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Business Blog – Commercial Property in your Pension – why?

Over the years a proportion of our clients use their pension assets to buy a commercial property.  Why would they do this?

The general benefits are as follows:

  • You do not pay any tax on rental income received into a SIPP (Self Invested Personal Pension)
  • No capital gains tax is paid on disposal of a commercial property from a SIPP
  • For ‘connected tenants’ (a business owner renting their pension’s commercial property to their own business) rent is generally a tax deductible business expense
  • SIPPs generally are not subject to inheritance tax
  • In insolvency the pension assets are normally out of reach of the trustee in bankruptcy

These are fairly standard benefits above; in the current situation a few useful ideas are as follows:

  • If your limited company owns the commercial property sell it to your pension to inject cash into your business to help with cash flow challenges and/or repay loans
  • If you own your own commercial property personally you could sell your property to your SIPP and if your business needs capital, make a Director’s Loan into your company (if viable)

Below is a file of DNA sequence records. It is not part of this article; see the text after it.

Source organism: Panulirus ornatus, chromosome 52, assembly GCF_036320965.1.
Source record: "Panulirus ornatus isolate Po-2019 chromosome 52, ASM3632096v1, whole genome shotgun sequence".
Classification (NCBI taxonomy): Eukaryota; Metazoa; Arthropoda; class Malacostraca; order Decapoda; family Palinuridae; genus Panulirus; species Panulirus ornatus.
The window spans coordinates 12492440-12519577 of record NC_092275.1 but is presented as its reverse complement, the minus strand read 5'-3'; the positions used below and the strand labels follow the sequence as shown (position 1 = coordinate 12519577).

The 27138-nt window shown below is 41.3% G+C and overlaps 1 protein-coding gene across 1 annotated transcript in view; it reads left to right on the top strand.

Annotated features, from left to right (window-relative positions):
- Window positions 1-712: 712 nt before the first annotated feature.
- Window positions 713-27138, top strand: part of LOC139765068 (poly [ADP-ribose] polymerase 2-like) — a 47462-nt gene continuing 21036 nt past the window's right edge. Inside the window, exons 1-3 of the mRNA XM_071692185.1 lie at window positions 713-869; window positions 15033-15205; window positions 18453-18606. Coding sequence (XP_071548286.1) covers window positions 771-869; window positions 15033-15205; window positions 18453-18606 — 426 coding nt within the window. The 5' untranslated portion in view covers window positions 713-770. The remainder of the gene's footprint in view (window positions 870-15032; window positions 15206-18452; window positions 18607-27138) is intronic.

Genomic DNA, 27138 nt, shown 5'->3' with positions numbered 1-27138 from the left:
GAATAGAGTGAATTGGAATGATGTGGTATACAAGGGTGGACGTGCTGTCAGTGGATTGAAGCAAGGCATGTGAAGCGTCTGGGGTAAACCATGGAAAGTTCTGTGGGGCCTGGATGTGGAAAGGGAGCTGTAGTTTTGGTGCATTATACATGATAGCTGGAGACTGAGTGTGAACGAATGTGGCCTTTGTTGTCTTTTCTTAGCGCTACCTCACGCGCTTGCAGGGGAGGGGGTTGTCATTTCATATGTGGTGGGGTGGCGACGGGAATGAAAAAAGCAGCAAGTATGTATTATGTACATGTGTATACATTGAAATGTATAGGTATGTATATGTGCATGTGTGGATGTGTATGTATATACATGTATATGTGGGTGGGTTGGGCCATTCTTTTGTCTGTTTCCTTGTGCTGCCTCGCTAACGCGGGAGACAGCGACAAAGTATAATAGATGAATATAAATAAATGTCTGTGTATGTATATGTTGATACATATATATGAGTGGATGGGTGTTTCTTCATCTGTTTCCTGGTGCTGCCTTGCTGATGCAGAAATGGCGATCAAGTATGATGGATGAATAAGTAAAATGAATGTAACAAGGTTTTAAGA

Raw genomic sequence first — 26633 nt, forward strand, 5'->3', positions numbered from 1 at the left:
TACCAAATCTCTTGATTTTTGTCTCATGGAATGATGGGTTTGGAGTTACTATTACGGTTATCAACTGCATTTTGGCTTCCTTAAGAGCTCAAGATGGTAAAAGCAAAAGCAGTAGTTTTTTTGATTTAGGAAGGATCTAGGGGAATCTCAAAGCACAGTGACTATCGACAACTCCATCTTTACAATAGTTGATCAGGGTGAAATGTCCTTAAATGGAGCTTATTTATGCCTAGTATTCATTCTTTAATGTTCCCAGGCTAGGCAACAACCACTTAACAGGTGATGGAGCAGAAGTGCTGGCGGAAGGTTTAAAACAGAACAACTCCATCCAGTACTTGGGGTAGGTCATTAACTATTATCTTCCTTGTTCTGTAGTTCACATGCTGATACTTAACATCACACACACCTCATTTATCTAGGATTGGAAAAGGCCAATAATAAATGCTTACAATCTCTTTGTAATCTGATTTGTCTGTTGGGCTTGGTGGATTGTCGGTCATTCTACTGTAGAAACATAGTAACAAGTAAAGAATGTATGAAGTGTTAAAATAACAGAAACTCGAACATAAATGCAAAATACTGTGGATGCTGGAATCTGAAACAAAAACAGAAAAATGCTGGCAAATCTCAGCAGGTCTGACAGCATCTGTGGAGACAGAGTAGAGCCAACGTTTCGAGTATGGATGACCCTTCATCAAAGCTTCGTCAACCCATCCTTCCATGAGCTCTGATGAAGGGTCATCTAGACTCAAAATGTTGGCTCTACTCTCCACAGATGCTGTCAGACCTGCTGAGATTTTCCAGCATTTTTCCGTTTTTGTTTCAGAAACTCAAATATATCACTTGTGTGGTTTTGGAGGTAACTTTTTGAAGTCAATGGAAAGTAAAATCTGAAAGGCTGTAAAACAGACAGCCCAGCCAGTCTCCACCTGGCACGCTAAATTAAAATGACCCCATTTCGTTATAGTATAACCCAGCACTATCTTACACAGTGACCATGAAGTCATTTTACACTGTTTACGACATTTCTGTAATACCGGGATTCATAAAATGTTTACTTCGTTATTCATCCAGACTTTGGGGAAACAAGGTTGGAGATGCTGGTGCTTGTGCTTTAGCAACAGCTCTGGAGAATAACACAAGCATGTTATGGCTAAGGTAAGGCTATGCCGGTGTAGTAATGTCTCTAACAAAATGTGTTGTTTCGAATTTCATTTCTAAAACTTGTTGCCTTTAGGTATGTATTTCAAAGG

• By selling the commercial property you own to your SIPP you reduce your personal inheritance tax bill (if applicable)
  • In the past I have had clients sell their commercial property to their business to enable them to change business bank

When we think of commercial property you would normally think of offices, warehouses, industrial units and shops.  In addition, some stranger commercial property could be:

  • Sports stadium
  • Museums
  • Zoos

It is important to buy only commercial property with your pension, buying residential property could incur tax charges of up to 70%.  If you are not sure we can quickly get opinion on whether a property is commercial or residential for pension purposes.

The process for commercial property into a SIPP is as below:

  1. Validate if it is a potential SIPP investment (commercial property)
  2. Acquisition.  This involves good ‘due diligence’
  3. Ongoing management of the property, rent reviews, leases, insurance etc.
  4. Disposal of the property

During the acquisition stage you are likely to need the assistance of a few professionals, your accountant, a solicitor, a surveyor, the SIPP provider and a bank if you need a loan to assist with the purchase.  And obviously your IFA!

Due diligence is thorough and includes a report on title, information on the lease (is it suitable?), legal title, insurance, VAT, a copy of the EPC and search results (environmental searches too).

Loans to assist Purchase